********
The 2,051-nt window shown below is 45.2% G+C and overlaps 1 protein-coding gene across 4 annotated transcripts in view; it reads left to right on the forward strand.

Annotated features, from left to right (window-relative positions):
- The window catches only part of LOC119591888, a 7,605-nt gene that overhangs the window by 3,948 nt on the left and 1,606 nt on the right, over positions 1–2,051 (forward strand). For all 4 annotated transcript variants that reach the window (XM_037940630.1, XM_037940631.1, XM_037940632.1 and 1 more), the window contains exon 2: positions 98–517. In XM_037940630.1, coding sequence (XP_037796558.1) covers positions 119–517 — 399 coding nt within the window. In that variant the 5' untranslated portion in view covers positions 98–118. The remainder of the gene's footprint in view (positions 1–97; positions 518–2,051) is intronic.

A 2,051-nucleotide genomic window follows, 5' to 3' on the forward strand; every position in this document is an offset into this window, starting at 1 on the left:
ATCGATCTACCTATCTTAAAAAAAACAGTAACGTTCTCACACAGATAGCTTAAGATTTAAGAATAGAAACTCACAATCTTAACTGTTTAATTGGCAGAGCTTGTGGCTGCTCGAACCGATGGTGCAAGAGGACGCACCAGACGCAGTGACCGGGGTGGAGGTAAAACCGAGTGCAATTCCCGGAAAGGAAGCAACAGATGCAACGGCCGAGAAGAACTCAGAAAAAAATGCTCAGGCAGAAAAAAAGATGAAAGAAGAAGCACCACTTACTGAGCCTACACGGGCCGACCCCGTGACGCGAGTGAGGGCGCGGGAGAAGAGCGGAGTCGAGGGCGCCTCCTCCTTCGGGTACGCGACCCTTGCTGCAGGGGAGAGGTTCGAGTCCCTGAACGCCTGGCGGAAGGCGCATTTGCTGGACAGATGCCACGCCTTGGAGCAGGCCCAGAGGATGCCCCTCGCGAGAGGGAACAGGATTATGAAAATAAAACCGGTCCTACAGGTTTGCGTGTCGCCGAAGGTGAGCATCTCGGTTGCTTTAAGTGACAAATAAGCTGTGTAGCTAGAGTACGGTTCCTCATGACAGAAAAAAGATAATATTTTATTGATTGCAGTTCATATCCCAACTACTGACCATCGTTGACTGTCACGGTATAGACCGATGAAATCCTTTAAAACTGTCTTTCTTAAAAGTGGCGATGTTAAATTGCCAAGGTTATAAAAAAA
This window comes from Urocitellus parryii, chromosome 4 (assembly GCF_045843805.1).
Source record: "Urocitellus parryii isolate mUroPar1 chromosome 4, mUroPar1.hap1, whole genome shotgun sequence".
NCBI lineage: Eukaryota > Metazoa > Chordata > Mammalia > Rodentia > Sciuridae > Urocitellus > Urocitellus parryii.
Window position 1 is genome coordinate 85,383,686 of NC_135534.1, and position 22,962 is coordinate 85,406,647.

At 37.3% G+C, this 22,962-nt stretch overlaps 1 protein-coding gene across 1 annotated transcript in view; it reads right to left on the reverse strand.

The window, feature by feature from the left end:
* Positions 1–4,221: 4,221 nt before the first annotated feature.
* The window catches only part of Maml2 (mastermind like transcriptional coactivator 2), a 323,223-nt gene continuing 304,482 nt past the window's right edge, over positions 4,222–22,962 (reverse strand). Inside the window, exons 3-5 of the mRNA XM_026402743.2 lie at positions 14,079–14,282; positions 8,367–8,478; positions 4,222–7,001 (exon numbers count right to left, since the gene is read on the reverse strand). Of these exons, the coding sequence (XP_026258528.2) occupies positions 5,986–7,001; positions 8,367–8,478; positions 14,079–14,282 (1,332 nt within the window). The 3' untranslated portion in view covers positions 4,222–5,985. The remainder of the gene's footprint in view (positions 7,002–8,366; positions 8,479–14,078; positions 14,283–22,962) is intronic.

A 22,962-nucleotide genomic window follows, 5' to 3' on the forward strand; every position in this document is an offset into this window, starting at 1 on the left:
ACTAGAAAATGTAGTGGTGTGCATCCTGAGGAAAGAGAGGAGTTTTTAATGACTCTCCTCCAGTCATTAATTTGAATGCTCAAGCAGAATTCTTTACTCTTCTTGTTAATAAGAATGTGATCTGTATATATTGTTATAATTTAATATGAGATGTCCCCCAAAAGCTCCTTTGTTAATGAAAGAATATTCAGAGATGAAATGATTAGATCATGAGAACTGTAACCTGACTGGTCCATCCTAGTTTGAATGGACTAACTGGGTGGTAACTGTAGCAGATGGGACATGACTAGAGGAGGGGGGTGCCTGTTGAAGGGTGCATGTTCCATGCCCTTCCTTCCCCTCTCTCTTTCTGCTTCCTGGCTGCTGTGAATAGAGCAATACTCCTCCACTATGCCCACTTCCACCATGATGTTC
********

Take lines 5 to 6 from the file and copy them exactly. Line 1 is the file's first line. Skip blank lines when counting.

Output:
ATCGATCTACCTATCTTAAAAAAAACAGTAACGTTCTCACACAGATAGCTTAAGATTTAAGAATAGAAACTCACAATCTTAACTGTTTAATTGGCAGAGCTTGTGGCTGCTCGAACCGATGGTGCAAGAGGACGCACCAGACGCAGTGACCGGGGTGGAGGTAAAACCGAGTGCAATTCCCGGAAAGGAAGCAACAGATGCAACGGCCGAGAAGAACTCAGAAAAAAATGCTCAGGCAGAAAAAAAGATGAAAGAAGAAGCACCACTTACTGAGCCTACACGGGCCGACCCCGTGACGCGAGTGAGGGCGCGGGAGAAGAGCGGAGTCGAGGGCGCCTCCTCCTTCGGGTACGCGACCCTTGCTGCAGGGGAGAGGTTCGAGTCCCTGAACGCCTGGCGGAAGGCGCATTTGCTGGACAGATGCCACGCCTTGGAGCAGGCCCAGAGGATGCCCCTCGCGAGAGGGAACAGGATTATGAAAATAAAACCGGTCCTACAGGTTTGCGTGTCGCCGAAGGTGAGCATCTCGGTTGCTTTAAGTGACAAATAAGCTGTGTAGCTAGAGTACGGTTCCTCATGACAGAAAAAAGATAATATTTTATTGATTGCAGTTCATATCCCAACTACTGACCATCGTTGACTGTCACGGTATAGACCGATGAAATCCTTTAAAACTGTCTTTCTTAAAAGTGGCGATGTTAAATTGCCAAGGTTATAAAAAAA
This window comes from Urocitellus parryii, chromosome 4 (assembly GCF_045843805.1).